MMR for non-immune adults
The MMR vaccine can also be given to adults who may need it, including people born between 1970 and 1979 who may have only been vaccinated against measles, as well as those born between 1980 and 1990 who may not be protected against mumps.
Check with your GP if you're not sure whether you've had MMR. If in doubt, go ahead and have the MMR vaccination. Even if you've had it before, it won't harm you to have a second or even third course of the vaccination.
Get advice on how to protect yourself and your family if there's a measles outbreak.
How the MMR vaccine works
The MMR vaccine contains weakened versions of live measles, mumps and rubella viruses.
The vaccine works by triggering the immune system to produce antibodies against measles, mumps and rubella.
If you or your child then comes into contact with one of the diseases, the immune system will recognise it and immediately produce the antibodies needed to fight it.
It's not possible for people who have recently had the vaccine to infect other people.
The MMR vaccine given in the UK is known under the brand names Priorix or MMRVAXPRO.
Does the MMR vaccine cause autism?
There has been some controversy about whether the MMR vaccine might cause autism, following a study published in 1998 by Dr Andrew Wakefield. In his paper published in The Lancet, Dr Wakefield claimed a link between the MMR vaccine and autism or bowel disease.
However, Andrew Wakefield's work has since been completely discredited and he has been struck off as a doctor in the UK. Subsequent studies during the last eight years have found no link between the MMR vaccine and autism or bowel disease.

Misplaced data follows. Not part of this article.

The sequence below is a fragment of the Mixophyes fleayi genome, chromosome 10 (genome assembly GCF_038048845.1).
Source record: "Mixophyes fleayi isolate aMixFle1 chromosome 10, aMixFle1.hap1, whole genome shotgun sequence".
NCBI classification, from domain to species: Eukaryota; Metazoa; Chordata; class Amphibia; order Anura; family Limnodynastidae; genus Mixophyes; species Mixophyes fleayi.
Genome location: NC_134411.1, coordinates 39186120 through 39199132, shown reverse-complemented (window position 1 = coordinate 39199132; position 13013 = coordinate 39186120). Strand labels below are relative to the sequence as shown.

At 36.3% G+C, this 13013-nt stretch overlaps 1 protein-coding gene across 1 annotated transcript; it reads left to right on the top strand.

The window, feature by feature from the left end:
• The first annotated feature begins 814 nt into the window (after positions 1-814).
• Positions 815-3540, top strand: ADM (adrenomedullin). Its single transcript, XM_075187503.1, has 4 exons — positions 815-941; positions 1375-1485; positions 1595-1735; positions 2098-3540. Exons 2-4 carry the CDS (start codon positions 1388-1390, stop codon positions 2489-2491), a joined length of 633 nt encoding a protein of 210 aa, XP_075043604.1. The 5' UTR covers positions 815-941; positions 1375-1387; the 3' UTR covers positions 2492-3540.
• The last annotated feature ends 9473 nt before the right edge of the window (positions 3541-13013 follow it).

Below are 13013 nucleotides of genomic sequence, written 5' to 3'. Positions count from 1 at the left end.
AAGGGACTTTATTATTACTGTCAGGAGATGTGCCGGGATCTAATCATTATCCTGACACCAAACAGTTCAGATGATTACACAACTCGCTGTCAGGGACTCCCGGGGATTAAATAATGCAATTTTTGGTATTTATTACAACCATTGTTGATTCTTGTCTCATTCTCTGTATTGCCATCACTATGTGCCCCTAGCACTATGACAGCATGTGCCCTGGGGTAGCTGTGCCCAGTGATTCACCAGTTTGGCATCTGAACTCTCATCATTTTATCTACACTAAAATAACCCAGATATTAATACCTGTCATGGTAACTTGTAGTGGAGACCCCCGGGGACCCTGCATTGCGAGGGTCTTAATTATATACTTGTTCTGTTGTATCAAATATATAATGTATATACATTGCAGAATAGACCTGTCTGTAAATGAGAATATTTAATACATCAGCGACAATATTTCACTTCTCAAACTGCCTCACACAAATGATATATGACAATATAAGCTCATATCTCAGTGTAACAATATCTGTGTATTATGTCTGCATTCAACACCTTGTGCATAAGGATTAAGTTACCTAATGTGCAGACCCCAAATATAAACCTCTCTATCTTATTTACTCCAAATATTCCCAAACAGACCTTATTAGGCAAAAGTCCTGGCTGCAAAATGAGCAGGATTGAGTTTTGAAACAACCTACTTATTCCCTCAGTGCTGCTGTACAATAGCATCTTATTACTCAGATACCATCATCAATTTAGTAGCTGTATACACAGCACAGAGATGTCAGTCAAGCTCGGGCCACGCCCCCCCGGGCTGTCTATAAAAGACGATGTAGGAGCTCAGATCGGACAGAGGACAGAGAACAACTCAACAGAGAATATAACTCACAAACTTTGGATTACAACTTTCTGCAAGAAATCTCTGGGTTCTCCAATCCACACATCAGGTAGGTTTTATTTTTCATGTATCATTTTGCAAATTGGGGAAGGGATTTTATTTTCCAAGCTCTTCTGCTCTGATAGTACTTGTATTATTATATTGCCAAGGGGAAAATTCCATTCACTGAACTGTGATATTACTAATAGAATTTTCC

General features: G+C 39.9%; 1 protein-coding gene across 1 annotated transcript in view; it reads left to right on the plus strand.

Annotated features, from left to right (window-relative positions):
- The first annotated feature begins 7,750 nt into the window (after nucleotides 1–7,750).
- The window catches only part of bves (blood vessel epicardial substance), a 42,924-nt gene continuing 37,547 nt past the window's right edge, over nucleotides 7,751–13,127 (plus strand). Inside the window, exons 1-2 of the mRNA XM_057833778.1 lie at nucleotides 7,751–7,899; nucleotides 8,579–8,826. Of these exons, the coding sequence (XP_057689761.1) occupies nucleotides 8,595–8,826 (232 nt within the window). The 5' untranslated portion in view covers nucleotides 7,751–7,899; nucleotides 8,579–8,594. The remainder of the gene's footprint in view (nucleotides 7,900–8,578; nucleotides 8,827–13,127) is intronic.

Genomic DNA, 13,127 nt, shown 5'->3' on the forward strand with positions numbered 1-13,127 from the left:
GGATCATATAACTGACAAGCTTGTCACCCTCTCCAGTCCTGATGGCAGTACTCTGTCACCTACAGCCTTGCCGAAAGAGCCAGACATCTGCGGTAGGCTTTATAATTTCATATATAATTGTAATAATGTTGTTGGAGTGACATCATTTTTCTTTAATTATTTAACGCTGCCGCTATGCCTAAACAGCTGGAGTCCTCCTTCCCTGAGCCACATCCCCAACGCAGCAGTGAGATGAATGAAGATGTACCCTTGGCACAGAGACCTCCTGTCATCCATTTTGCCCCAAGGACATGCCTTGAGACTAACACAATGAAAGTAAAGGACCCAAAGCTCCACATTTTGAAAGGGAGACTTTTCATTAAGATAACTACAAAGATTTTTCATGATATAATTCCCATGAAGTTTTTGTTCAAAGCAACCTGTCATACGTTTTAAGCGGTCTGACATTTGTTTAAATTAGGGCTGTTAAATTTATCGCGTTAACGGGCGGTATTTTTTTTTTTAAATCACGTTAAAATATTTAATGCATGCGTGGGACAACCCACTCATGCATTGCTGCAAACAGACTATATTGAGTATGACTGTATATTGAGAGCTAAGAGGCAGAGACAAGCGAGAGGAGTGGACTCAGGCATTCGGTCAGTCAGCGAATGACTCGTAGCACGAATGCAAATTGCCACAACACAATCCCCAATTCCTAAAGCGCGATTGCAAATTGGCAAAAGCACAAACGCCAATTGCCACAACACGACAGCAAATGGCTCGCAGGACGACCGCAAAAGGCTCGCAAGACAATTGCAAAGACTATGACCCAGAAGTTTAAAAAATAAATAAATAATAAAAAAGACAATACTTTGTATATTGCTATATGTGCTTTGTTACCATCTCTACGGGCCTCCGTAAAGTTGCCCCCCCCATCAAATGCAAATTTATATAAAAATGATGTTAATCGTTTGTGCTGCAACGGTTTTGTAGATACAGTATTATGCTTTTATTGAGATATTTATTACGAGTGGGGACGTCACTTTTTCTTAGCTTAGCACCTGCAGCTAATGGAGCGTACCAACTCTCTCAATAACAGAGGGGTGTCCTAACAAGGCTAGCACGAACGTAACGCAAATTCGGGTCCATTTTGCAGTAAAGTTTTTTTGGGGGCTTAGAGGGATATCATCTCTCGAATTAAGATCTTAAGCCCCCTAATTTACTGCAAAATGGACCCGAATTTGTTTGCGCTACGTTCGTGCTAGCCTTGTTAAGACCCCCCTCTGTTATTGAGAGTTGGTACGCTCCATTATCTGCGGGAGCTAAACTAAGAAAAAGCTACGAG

Single measles, mumps and rubella vaccines
Single vaccines are not available in the UK because there is a risk that fewer children would receive all the necessary injections, increasing the levels of measles, mumps and rubella in the UK.
The delay in having six separate injections would also put more children at risk of developing the conditions, as well as increasing the amount of work and inconvenience for parents and those administering the vaccines.
Side effects of MMR vaccine
As there are three separate vaccines within a single injection, different side effects can occur at different times. The side effects of the MMR vaccine are usually mild. It's important to remember that they're milder than the potential complications of measles, mumps and rubella.
Side effects include:
developing a mild form of measles that lasts for two to three days
developing a mild form of mumps that lasts for a day or two
In rare cases, a small rash of bruise-like spots may appear a number of weeks after the injection. See your GP if you notice this kind of rash, or if you have any concerns about your child's symptoms following the MMR.
This leaflet tells you the common vaccination reactions (PDF, 64kb) that may happen in babies and young children up to five years of age.